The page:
Evaluation of Dry Ice as a Potential Cryonematicide for Meloidogyne incognita in Soil


  • William P. Wergin
  • Robert W. Yaklich
  • David J. Chitwood
  • Eric F. Erbe


carbon dioxide, control, cryogen, cryonematicide, dry ice, lycopersicon esculentum, meloidogyne incognita, nematicide, nematode, population dynamics, root-knot nematode, temperature, winter survival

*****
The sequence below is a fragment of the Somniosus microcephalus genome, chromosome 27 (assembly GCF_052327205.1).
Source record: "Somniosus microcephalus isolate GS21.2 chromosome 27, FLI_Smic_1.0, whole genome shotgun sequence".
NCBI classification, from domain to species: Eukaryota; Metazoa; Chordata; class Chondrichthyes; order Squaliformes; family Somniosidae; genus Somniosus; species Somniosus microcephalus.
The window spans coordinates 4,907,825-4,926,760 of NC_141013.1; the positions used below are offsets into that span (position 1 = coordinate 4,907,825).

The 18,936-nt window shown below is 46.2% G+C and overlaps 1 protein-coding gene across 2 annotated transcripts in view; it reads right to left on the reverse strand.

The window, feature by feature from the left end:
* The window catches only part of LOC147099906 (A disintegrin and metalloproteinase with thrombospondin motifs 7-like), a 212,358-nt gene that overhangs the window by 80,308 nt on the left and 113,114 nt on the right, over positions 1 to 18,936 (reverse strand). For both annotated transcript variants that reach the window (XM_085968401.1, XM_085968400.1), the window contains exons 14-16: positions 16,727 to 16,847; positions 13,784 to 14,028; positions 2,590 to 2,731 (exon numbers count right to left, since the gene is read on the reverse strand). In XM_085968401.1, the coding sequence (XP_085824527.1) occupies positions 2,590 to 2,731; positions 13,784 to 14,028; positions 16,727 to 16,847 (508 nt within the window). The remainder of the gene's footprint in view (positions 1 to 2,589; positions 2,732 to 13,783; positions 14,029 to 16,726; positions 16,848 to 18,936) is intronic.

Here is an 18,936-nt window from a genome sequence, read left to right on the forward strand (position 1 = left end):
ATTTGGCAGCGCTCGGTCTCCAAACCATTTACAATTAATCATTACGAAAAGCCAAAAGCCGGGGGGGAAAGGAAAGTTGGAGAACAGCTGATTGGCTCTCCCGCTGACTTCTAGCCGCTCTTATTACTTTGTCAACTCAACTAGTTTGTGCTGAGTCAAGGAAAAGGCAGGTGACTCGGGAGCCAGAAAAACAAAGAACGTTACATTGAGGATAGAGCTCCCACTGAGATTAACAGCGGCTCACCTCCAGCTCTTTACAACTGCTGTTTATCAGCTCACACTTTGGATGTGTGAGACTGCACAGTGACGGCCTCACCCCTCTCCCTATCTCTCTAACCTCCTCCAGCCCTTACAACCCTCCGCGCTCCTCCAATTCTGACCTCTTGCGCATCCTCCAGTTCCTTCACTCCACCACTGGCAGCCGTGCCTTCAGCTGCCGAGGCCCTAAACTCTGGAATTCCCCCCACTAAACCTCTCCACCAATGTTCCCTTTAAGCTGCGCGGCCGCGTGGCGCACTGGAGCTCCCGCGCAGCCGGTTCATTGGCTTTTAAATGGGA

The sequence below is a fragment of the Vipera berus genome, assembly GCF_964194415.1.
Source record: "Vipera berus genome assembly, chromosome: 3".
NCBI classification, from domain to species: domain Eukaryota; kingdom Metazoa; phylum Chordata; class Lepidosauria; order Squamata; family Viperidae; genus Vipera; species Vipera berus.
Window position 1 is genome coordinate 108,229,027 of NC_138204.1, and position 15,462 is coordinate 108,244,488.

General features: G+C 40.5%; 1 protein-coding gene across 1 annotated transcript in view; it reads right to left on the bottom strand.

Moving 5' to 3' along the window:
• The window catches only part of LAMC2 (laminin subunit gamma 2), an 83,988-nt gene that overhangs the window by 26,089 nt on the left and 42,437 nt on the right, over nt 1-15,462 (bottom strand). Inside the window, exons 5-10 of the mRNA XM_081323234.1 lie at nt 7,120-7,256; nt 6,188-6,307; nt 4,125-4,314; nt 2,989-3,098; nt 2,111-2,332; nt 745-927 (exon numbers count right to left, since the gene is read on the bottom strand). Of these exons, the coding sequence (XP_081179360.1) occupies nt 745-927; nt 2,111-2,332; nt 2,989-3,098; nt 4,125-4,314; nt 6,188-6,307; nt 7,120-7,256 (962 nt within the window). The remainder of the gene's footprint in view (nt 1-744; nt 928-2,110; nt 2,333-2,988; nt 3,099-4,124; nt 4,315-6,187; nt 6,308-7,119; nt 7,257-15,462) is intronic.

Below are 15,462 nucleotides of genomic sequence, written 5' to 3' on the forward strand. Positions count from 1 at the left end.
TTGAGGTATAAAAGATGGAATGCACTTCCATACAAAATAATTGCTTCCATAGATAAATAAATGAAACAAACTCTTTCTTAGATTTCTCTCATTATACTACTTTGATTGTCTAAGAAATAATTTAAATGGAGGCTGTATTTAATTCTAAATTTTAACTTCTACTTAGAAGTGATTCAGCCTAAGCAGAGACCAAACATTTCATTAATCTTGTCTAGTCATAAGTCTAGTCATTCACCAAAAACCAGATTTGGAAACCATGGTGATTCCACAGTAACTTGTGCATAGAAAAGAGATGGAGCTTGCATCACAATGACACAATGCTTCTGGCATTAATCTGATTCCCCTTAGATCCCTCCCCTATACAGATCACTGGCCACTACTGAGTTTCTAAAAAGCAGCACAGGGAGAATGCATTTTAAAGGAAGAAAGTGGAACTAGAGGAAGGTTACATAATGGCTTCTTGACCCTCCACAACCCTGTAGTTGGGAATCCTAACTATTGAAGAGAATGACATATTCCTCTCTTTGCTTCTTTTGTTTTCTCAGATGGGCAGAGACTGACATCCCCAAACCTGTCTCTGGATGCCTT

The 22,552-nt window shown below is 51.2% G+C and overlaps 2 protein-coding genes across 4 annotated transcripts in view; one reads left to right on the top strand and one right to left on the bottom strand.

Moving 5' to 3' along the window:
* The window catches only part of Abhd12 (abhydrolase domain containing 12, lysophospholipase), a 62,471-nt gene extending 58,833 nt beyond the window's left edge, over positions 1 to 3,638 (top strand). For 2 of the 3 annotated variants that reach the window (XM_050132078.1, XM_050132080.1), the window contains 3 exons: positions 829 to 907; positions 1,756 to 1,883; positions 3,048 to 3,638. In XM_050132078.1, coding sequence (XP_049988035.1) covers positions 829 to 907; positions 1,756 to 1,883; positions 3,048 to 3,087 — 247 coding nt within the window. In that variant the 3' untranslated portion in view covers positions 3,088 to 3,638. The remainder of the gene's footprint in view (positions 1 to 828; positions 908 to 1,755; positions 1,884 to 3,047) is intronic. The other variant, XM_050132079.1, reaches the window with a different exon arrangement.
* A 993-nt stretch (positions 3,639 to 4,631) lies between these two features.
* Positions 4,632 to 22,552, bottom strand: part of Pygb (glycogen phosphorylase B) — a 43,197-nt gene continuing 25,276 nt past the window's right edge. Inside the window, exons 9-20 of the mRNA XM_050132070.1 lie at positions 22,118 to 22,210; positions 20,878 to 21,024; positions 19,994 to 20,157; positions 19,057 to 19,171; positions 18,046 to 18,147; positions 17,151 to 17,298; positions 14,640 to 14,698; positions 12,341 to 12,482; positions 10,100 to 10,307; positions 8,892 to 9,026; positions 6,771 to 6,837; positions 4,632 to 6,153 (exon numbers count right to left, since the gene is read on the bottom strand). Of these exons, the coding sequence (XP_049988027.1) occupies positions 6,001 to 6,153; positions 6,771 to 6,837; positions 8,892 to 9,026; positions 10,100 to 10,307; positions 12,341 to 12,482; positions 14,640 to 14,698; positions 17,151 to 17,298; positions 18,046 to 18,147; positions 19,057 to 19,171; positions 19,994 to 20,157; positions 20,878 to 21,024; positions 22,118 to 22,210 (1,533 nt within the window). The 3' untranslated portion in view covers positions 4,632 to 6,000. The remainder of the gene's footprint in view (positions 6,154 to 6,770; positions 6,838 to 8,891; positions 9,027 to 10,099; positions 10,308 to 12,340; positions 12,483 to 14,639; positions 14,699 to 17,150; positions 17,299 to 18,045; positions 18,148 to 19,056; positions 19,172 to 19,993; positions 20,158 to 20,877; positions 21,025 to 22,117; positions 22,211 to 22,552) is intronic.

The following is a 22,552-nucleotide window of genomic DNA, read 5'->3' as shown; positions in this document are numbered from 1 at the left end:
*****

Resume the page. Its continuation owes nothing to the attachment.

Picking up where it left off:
Solid CO[sub2] (dry ice) was added to pots containing soil that was infested either with eggs of the root-knot nematode, Meloidogyne incognita, or with tomato (Lycopersicon esculentum 'Rutgers') root fragments that were infected with various stages of the nematode. Two hours after dry ice was added, thermocouples in the soil recorded temperatures ranging from -15 ºC to -59 ºC. One day after treatment with the dry ice, the temperature of the soil was allowed to equilibrate with that of the greenhouse, and susceptible tomato seedlings were planted in pots containing infested soil treated or untreated (controls) with dry ice. After 5 weeks, roots were removed from the pots and nematode eggs were extracted and counted. Plants grown in soil infested with eggs and receiving dry ice treatment had less than 1% of the eggs found in the controls; plants from soil infested with root fragments and receiving dry ice treatment had less than 4% of the eggs found in controls. Dry ice used to lower soil temperature may have potential as a cryonematicide.